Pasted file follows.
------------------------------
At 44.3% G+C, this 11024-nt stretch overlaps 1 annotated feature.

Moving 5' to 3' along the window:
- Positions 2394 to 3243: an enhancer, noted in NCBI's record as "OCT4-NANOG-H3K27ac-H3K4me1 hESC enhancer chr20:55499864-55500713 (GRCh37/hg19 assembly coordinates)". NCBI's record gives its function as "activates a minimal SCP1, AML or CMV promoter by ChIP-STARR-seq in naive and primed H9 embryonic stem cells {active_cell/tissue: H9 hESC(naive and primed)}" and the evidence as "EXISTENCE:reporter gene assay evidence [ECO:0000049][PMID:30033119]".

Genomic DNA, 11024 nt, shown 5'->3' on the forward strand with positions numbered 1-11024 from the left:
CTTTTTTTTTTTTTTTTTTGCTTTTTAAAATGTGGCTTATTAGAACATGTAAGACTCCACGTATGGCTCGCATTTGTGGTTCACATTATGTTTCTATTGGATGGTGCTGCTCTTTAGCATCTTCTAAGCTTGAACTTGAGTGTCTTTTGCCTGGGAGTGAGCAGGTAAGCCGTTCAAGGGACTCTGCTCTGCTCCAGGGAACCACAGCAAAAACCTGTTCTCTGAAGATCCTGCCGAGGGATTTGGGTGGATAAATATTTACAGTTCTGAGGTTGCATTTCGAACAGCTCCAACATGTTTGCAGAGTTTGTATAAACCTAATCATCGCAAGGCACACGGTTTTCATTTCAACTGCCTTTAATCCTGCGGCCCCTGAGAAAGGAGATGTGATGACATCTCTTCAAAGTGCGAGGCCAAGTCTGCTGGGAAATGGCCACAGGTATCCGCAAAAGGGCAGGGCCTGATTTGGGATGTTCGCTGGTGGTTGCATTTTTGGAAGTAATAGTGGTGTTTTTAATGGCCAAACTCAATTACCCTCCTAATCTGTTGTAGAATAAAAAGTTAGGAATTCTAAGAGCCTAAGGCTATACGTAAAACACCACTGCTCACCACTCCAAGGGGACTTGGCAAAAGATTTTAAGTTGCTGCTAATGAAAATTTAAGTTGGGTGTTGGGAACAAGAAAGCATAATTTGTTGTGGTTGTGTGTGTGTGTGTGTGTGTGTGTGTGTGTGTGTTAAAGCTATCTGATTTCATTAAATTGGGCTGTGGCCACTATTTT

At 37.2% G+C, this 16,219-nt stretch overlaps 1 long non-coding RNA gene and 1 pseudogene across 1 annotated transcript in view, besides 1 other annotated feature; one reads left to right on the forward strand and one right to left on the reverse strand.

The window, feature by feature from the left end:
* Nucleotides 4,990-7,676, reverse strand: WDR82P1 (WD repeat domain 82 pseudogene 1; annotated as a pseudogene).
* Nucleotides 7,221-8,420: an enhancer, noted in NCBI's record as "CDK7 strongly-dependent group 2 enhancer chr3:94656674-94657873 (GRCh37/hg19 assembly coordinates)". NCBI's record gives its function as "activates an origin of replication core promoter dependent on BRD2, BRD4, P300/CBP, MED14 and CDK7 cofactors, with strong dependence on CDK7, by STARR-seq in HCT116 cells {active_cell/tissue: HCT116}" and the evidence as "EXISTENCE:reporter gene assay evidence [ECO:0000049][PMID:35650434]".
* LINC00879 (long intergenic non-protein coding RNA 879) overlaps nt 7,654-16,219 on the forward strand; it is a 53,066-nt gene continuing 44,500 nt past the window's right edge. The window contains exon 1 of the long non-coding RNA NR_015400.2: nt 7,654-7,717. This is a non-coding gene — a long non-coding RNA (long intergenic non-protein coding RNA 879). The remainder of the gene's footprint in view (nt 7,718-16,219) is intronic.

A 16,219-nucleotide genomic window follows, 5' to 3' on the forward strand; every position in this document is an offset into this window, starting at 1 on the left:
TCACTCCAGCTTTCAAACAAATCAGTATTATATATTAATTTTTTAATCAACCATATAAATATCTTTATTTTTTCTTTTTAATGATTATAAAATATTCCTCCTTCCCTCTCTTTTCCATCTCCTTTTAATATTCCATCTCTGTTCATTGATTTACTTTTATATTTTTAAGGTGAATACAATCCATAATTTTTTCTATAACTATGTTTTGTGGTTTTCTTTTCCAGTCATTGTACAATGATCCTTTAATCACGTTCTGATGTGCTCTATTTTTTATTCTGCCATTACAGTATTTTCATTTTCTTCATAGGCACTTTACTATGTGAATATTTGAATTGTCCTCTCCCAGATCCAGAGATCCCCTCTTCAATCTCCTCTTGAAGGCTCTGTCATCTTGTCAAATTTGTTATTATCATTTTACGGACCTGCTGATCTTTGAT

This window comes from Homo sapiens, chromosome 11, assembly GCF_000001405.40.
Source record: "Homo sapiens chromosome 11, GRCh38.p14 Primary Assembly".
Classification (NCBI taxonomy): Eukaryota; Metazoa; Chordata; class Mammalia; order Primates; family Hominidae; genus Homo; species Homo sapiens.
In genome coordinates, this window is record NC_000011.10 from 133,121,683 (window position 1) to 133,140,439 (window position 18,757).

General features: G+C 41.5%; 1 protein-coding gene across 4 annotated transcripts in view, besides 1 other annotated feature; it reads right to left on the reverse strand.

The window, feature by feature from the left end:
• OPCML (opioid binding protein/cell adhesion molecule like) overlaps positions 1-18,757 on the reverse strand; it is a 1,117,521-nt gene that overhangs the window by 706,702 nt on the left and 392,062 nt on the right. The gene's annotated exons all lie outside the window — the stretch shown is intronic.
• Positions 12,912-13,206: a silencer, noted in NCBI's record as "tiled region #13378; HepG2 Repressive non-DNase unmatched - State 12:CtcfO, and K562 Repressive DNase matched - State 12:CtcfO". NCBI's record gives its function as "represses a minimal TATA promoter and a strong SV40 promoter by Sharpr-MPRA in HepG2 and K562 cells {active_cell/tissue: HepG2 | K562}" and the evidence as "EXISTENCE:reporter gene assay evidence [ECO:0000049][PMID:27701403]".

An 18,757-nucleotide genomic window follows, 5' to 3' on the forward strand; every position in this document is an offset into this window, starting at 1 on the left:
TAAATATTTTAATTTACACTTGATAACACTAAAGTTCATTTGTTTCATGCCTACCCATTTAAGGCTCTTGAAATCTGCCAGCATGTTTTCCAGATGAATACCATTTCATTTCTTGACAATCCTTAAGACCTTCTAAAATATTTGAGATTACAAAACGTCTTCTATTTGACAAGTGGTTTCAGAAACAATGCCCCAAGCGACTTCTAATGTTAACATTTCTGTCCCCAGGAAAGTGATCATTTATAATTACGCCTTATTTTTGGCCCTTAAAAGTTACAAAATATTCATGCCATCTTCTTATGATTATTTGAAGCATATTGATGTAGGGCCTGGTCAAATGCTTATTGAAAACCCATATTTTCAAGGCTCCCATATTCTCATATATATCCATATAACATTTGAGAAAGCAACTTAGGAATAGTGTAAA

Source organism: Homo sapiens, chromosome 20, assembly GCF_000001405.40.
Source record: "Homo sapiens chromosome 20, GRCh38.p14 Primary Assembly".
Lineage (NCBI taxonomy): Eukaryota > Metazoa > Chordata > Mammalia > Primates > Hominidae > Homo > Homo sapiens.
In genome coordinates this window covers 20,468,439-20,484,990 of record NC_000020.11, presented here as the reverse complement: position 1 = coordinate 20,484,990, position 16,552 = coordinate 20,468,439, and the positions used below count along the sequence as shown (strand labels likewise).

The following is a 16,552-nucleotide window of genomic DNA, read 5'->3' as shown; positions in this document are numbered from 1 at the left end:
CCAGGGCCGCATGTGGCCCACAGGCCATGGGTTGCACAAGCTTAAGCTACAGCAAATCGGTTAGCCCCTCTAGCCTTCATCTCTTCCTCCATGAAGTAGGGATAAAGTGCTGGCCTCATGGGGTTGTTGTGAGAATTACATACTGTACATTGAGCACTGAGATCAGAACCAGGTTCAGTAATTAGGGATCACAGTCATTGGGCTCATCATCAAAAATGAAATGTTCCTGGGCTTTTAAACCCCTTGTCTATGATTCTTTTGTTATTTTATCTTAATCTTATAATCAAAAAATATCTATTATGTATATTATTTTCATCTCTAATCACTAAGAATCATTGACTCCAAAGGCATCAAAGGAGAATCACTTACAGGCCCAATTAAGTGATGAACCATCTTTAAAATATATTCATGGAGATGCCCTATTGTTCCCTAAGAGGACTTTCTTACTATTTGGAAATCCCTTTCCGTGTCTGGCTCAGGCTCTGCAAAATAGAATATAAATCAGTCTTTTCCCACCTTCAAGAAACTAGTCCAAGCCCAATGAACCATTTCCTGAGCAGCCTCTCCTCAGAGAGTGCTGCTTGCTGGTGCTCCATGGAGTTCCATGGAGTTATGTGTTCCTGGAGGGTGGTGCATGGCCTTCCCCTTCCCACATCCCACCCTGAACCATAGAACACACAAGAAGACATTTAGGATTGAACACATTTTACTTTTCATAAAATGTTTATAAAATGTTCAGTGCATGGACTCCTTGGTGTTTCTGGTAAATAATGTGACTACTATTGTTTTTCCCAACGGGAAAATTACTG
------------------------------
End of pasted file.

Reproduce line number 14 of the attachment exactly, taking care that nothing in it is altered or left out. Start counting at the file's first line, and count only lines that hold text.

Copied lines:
Source record: "Homo sapiens chromosome 11, GRCh38.p14 Primary Assembly".